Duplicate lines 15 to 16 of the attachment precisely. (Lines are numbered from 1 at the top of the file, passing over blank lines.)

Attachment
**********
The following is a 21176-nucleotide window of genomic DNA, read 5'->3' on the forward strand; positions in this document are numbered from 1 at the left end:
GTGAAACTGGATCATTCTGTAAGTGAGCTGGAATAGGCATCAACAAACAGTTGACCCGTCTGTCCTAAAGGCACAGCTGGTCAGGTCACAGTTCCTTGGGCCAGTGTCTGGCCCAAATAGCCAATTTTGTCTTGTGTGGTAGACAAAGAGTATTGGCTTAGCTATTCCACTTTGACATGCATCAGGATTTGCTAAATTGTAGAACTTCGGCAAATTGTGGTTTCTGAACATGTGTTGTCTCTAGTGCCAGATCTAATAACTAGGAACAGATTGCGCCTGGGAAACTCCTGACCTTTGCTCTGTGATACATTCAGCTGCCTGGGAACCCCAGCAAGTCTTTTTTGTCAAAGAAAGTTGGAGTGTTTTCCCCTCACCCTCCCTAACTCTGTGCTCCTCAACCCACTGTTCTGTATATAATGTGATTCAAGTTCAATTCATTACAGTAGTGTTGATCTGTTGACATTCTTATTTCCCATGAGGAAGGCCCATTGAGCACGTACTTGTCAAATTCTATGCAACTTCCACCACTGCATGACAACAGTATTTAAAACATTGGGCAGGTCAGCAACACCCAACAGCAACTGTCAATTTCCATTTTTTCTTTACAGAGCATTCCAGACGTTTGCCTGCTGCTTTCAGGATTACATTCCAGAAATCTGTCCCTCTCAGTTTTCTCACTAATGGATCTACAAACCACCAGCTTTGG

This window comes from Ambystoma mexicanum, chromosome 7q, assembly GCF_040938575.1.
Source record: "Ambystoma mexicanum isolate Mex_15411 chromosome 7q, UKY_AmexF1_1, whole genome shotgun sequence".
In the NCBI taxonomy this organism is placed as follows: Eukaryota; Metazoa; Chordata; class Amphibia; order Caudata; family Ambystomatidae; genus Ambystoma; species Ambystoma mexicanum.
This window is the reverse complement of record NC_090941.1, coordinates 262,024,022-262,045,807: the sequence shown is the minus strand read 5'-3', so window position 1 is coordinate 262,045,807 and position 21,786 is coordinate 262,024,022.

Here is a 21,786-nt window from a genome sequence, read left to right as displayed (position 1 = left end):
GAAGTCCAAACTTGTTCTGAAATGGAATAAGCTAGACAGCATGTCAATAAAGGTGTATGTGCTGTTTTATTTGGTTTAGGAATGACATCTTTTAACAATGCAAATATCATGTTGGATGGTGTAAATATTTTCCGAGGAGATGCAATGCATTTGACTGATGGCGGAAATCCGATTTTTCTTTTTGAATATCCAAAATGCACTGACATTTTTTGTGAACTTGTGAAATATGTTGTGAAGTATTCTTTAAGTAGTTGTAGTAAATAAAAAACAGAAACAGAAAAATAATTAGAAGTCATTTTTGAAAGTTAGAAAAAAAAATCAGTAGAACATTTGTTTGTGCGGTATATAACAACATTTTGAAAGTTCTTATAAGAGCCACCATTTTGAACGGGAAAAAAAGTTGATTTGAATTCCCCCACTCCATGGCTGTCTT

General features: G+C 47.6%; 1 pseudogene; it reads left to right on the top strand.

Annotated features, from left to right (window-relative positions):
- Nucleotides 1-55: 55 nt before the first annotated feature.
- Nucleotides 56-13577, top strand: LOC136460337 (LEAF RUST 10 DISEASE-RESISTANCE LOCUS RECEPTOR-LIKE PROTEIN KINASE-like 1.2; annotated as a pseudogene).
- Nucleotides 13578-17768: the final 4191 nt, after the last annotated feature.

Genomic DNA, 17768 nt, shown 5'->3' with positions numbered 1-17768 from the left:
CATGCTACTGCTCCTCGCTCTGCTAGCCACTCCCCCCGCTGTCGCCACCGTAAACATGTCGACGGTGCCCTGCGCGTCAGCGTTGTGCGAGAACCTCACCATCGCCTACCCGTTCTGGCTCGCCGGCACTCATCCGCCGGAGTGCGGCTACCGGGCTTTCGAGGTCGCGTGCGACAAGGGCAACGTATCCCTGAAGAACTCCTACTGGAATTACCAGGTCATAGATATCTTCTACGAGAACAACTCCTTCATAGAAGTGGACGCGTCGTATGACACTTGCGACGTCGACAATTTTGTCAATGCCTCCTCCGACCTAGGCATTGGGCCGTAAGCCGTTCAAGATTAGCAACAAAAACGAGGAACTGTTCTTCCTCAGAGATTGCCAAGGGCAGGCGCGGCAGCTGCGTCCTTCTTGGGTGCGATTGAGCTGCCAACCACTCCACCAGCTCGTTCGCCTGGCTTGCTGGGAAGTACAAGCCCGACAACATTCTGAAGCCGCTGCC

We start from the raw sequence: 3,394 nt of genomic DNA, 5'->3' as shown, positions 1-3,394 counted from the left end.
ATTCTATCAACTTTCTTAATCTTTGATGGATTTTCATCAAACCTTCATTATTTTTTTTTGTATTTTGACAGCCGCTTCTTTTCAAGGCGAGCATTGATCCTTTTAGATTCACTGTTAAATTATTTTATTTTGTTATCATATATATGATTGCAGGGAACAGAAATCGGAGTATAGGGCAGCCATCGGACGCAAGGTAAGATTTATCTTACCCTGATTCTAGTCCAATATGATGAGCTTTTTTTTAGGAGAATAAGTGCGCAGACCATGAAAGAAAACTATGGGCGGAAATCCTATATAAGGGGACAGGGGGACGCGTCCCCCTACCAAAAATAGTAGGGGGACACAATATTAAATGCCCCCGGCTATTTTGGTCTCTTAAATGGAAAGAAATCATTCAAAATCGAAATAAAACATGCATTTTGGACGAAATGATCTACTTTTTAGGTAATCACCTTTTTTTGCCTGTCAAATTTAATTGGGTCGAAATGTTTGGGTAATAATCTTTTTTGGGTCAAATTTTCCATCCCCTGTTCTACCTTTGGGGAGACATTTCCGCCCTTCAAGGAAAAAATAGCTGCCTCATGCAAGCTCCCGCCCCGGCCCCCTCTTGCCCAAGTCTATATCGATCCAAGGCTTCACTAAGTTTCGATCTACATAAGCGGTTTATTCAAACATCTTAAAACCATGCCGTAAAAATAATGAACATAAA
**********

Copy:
CATGCTACTGCTCCTCGCTCTGCTAGCCACTCCCCCCGCTGTCGCCACCGTAAACATGTCGACGGTGCCCTGCGCGTCAGCGTTGTGCGAGAACCTCACCATCGCCTACCCGTTCTGGCTCGCCGGCACTCATCCGCCGGAGTGCGGCTACCGGGCTTTCGAGGTCGCGTGCGACAAGGGCAACGTATCCCTGAAGAACTCCTACTGGAATTACCAGGTCATAGATATCTTCTACGAGAACAACTCCTTCATAGAAGTGGACGCGTCGTATGACACTTGCGACGTCGACAATTTTGTCAATGCCTCCTCCGACCTAGGCATTGGGCCGTAAGCCGTTCAAGATTAGCAACAAAAACGAGGAACTGTTCTTCCTCAGAGATTGCCAAGGGCAGGCGCGGCAGCTGCGTCCTTCTTGGGTGCGATTGAGCTGCCAACCACTCCACCAGCTCGTTCGCCTGGCTTGCTGGGAAGTACAAGCCCGACAACATTCTGAAGCCGCTGCC

We start from the raw sequence: 3,394 nt of genomic DNA, 5'->3' as shown, positions 1-3,394 counted from the left end.